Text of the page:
Meeting Breastfeeding Goals: Good For Baby and Mom

The latest research has found that suboptimal breastfeeding rates in the US are harmful to women's health.

UNC's Dr. Alison Stuebe co-authored an article in the June 2013 edition of Obstetrics & Gynecology entitled "Cost Analysis of Maternal Disease Associated With Suboptimal Breastfeeding".

Using published literature, the authors estimated the burden of disease for 1.88 million women who turned 15 in 2002 if they breastfed at current rates, versus if 90% were able to follow medical recommendations to breastfeed for at least 12 months per child.  It was estimated that current breastfeeding rates are responsible for 4,981 cases of breast cancer, 53,947 cases of hypertension, and 13,946 heart attacks, with medical costs exceeding $850 million. Suboptimal breastfeeding incurs $17.4 billion in societal costs due to premature maternal deaths before the age of 70.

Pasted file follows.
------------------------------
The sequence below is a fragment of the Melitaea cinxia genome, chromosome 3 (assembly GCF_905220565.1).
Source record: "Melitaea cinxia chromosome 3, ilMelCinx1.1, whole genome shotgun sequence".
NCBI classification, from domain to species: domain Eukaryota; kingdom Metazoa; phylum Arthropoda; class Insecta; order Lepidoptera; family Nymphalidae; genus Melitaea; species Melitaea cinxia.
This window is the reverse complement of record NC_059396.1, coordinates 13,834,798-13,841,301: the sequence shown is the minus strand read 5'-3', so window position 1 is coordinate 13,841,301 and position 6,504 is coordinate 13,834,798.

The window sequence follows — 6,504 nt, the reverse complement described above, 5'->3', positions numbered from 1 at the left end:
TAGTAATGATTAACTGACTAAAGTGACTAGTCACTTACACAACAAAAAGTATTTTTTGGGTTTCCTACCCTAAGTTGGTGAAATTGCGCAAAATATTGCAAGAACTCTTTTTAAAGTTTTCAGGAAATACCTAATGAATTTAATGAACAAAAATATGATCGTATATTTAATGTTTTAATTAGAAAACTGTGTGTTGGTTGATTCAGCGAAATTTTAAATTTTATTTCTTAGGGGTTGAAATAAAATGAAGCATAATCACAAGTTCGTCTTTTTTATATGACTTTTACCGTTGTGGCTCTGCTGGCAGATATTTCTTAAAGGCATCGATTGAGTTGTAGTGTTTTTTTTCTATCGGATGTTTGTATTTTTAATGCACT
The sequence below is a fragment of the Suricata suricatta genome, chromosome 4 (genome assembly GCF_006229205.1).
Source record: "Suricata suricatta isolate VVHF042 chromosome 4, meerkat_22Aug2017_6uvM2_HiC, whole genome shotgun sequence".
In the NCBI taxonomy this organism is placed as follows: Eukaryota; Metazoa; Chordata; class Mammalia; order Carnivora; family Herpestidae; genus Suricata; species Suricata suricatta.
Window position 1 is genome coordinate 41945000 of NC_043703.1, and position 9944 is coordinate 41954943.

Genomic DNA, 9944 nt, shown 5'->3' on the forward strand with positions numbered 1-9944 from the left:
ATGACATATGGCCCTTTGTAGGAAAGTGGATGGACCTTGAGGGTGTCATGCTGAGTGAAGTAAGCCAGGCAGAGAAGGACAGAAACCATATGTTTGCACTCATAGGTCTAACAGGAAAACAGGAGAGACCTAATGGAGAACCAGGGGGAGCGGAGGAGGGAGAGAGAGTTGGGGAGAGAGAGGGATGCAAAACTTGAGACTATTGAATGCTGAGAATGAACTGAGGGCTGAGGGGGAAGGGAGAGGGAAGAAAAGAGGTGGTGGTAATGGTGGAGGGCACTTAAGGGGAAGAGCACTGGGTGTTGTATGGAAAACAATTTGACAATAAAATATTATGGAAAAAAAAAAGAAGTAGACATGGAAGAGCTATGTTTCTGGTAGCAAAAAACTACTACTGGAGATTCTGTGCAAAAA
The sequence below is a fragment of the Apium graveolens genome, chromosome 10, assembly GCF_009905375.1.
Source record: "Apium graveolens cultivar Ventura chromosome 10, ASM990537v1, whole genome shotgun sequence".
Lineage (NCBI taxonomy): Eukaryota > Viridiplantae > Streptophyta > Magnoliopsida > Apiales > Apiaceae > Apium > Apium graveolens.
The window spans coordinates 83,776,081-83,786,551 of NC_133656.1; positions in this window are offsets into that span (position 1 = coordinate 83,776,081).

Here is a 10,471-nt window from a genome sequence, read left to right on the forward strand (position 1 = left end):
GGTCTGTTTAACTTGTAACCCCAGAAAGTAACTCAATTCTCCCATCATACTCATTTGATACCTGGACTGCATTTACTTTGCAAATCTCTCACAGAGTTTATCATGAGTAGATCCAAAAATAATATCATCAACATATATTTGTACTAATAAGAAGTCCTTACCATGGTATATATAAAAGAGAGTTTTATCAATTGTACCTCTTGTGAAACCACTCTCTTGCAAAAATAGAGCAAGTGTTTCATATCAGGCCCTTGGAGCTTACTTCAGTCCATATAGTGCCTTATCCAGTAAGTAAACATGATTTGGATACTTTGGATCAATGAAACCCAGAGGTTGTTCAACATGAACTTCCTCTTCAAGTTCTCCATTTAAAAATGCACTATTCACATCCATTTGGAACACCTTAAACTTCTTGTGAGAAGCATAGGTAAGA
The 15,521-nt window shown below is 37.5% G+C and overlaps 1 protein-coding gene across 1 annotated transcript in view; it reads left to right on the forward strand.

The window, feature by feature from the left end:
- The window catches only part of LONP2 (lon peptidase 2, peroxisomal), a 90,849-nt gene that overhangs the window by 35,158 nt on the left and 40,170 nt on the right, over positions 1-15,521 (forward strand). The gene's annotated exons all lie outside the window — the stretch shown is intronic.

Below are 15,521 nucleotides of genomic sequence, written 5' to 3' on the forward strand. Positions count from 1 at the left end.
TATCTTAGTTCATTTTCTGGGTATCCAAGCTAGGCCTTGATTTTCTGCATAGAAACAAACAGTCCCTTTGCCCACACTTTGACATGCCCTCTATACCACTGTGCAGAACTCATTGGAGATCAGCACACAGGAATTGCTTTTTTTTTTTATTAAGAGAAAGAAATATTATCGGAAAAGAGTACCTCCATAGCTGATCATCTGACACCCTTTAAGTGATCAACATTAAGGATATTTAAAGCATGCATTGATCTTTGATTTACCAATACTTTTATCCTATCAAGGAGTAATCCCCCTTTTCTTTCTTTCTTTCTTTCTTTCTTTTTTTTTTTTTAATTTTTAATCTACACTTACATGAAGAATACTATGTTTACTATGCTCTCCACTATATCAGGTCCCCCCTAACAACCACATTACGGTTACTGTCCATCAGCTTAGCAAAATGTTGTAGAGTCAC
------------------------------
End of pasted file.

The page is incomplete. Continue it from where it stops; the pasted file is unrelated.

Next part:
What is known from CDC data is that more than half of women stop breastfeeding earlier than they desire. Premature weaning is typically considered a child health problem, but these data suggest that women who are unable to achieve their breastfeeding goals face long term health risks.

Dr. Stuebe states "We have a responsibility to create a culture that values mothers and children and enables all women to achieve their personal breastfeeding goals."

Link to Obstetrics & Gynecology article

 

Contact Information:  Juli Kidd, Director of Communications | 919-843-4927